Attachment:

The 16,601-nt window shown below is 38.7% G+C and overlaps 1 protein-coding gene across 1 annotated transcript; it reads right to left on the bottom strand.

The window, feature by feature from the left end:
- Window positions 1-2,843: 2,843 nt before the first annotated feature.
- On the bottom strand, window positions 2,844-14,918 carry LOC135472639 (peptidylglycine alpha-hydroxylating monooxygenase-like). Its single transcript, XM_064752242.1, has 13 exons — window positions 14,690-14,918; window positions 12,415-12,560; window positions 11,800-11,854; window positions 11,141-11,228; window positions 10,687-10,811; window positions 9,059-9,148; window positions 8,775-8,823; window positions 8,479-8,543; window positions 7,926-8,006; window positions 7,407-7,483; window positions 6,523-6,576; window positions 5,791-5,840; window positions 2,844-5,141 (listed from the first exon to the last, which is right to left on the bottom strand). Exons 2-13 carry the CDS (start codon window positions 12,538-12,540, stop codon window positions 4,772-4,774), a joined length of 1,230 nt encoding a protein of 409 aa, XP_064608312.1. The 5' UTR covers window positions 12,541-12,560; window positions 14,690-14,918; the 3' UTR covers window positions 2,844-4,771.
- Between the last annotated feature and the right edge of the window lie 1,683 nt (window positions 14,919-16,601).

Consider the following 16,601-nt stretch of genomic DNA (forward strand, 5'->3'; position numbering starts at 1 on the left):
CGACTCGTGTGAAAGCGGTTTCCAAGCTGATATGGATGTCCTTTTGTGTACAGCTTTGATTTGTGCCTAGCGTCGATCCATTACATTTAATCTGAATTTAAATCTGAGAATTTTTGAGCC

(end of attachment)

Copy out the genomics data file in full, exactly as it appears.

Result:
The 16,601-nt window shown below is 38.7% G+C and overlaps 1 protein-coding gene across 1 annotated transcript; it reads right to left on the bottom strand.

The window, feature by feature from the left end:
- Window positions 1-2,843: 2,843 nt before the first annotated feature.
- On the bottom strand, window positions 2,844-14,918 carry LOC135472639 (peptidylglycine alpha-hydroxylating monooxygenase-like). Its single transcript, XM_064752242.1, has 13 exons — window positions 14,690-14,918; window positions 12,415-12,560; window positions 11,800-11,854; window positions 11,141-11,228; window positions 10,687-10,811; window positions 9,059-9,148; window positions 8,775-8,823; window positions 8,479-8,543; window positions 7,926-8,006; window positions 7,407-7,483; window positions 6,523-6,576; window positions 5,791-5,840; window positions 2,844-5,141 (listed from the first exon to the last, which is right to left on the bottom strand). Exons 2-13 carry the CDS (start codon window positions 12,538-12,540, stop codon window positions 4,772-4,774), a joined length of 1,230 nt encoding a protein of 409 aa, XP_064608312.1. The 5' UTR covers window positions 12,541-12,560; window positions 14,690-14,918; the 3' UTR covers window positions 2,844-4,771.
- Between the last annotated feature and the right edge of the window lie 1,683 nt (window positions 14,919-16,601).

Consider the following 16,601-nt stretch of genomic DNA (forward strand, 5'->3'; position numbering starts at 1 on the left):
CGACTCGTGTGAAAGCGGTTTCCAAGCTGATATGGATGTCCTTTTGTGTACAGCTTTGATTTGTGCCTAGCGTCGATCCATTACATTTAATCTGAATTTAAATCTGAGAATTTTTGAGCC